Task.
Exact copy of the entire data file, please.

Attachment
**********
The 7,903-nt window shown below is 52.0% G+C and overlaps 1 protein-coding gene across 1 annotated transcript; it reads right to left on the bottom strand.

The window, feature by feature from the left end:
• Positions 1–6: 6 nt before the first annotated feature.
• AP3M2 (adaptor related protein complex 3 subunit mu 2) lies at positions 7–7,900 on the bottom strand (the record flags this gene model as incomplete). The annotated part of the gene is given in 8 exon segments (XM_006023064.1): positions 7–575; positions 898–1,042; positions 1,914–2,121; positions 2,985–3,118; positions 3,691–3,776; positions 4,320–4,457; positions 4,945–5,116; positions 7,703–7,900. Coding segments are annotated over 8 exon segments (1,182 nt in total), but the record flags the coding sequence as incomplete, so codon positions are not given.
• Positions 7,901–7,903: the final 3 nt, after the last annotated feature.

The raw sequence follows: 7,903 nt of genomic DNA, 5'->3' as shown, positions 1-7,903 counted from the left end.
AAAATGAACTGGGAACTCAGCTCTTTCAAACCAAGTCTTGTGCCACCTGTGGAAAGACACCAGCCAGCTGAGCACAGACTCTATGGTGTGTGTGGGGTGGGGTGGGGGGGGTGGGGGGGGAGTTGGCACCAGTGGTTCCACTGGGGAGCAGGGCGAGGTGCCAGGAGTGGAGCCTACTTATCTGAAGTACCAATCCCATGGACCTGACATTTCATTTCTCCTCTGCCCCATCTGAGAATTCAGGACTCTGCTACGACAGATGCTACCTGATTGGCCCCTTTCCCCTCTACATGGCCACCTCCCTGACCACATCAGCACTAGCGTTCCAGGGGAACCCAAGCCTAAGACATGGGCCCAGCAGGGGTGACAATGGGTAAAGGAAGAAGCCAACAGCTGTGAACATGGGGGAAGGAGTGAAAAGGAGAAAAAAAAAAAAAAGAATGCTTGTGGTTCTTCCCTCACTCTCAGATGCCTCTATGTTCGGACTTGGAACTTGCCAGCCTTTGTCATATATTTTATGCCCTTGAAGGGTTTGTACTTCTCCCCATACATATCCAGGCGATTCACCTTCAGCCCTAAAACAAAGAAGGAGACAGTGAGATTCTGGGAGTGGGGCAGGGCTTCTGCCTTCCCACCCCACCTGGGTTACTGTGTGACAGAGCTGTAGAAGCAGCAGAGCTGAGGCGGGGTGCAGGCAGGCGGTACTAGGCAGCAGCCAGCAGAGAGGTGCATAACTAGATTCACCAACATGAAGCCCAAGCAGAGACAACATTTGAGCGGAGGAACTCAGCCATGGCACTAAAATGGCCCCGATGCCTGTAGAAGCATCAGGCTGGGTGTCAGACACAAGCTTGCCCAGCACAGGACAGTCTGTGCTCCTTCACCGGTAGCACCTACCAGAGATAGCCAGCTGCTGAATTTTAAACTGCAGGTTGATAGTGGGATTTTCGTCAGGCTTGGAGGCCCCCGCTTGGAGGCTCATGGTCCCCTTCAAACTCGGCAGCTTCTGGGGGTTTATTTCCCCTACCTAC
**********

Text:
The 7,903-nt window shown below is 52.0% G+C and overlaps 1 protein-coding gene across 1 annotated transcript; it reads right to left on the bottom strand.

The window, feature by feature from the left end:
• Positions 1–6: 6 nt before the first annotated feature.
• AP3M2 (adaptor related protein complex 3 subunit mu 2) lies at positions 7–7,900 on the bottom strand (the record flags this gene model as incomplete). The annotated part of the gene is given in 8 exon segments (XM_006023064.1): positions 7–575; positions 898–1,042; positions 1,914–2,121; positions 2,985–3,118; positions 3,691–3,776; positions 4,320–4,457; positions 4,945–5,116; positions 7,703–7,900. Coding segments are annotated over 8 exon segments (1,182 nt in total), but the record flags the coding sequence as incomplete, so codon positions are not given.
• Positions 7,901–7,903: the final 3 nt, after the last annotated feature.

The raw sequence follows: 7,903 nt of genomic DNA, 5'->3' as shown, positions 1-7,903 counted from the left end.
AAAATGAACTGGGAACTCAGCTCTTTCAAACCAAGTCTTGTGCCACCTGTGGAAAGACACCAGCCAGCTGAGCACAGACTCTATGGTGTGTGTGGGGTGGGGTGGGGGGGGTGGGGGGGGAGTTGGCACCAGTGGTTCCACTGGGGAGCAGGGCGAGGTGCCAGGAGTGGAGCCTACTTATCTGAAGTACCAATCCCATGGACCTGACATTTCATTTCTCCTCTGCCCCATCTGAGAATTCAGGACTCTGCTACGACAGATGCTACCTGATTGGCCCCTTTCCCCTCTACATGGCCACCTCCCTGACCACATCAGCACTAGCGTTCCAGGGGAACCCAAGCCTAAGACATGGGCCCAGCAGGGGTGACAATGGGTAAAGGAAGAAGCCAACAGCTGTGAACATGGGGGAAGGAGTGAAAAGGAGAAAAAAAAAAAAAAGAATGCTTGTGGTTCTTCCCTCACTCTCAGATGCCTCTATGTTCGGACTTGGAACTTGCCAGCCTTTGTCATATATTTTATGCCCTTGAAGGGTTTGTACTTCTCCCCATACATATCCAGGCGATTCACCTTCAGCCCTAAAACAAAGAAGGAGACAGTGAGATTCTGGGAGTGGGGCAGGGCTTCTGCCTTCCCACCCCACCTGGGTTACTGTGTGACAGAGCTGTAGAAGCAGCAGAGCTGAGGCGGGGTGCAGGCAGGCGGTACTAGGCAGCAGCCAGCAGAGAGGTGCATAACTAGATTCACCAACATGAAGCCCAAGCAGAGACAACATTTGAGCGGAGGAACTCAGCCATGGCACTAAAATGGCCCCGATGCCTGTAGAAGCATCAGGCTGGGTGTCAGACACAAGCTTGCCCAGCACAGGACAGTCTGTGCTCCTTCACCGGTAGCACCTACCAGAGATAGCCAGCTGCTGAATTTTAAACTGCAGGTTGATAGTGGGATTTTCGTCAGGCTTGGAGGCCCCCGCTTGGAGGCTCATGGTCCCCTTCAAACTCGGCAGCTTCTGGGGGTTTATTTCCCCTACCTAC